What Causes Sleep Apnea and How Can It Be Treated?

Sleep apnea is a serious sleep disorder that can have a significant impact on your health. It occurs when the muscles in the back of the throat relax too much, blocking the airways and preventing normal breathing. Congestive heart failure, high blood pressure, type 2 diabetes, Parkinson's disease, polycystic ovary syndrome, hormonal disorders, previous strokes, and chronic lung diseases such as asthma can all increase the risk of obstructive sleep apnea. Hypertension is a common symptom of sleep apnea, but it can be easily ruled out because it is not related to the sleep disorder.

Central sleep


is caused by problems with the way the brain communicates with the muscles responsible for breathing.For people with CSA, a part of the brain called the brain stem doesn't correctly recognize the levels of carbon dioxide in the body during sleep. This leads to repeated episodes of breathing that are slower and shallower than they should be.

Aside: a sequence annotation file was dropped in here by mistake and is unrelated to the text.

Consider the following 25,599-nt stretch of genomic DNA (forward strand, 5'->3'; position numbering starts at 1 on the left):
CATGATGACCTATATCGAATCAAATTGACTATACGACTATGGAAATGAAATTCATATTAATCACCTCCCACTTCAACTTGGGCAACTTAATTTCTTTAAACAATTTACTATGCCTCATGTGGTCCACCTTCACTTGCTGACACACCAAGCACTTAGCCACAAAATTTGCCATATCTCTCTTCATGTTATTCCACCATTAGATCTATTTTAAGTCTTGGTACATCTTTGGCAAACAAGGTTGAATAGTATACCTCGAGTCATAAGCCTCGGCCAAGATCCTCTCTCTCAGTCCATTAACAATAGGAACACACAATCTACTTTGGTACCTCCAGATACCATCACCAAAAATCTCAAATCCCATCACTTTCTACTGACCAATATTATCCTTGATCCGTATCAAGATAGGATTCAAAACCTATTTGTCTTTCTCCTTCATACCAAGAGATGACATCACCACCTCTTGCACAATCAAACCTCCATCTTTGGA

Sleep apnea

is more than just loud snoring; some patients with sleep apnea don't even snore. The brain detects this breathing disorder and wakes you briefly from sleep so you can reopen your respiratory tract.

Many of the symptoms of obstructive sleep apnea can also be due to other health problems, so the condition cannot be diagnosed with symptoms alone.Practical steps can help people living with sleep apnea cope with this condition and its potential health effects. Large adenoids or tonsils, misalignment or size of the jaw, and chronic nasal congestion can all cause trouble breathing during sleep. Treatment for central sleep apnea often focuses on addressing the medical problem that causes abnormal breathing. Children and young people with obstructive sleep apnea may perform poorly in school and usually have attention or behavior problems.Knowing the types of sleep apnea, as well as the symptoms, causes and treatments, can help people understand this condition and minimize its potential health effects.

Diagnosis of sleep apnea must be done by a doctor or sleep specialist, and the diagnostic process consists of several steps.

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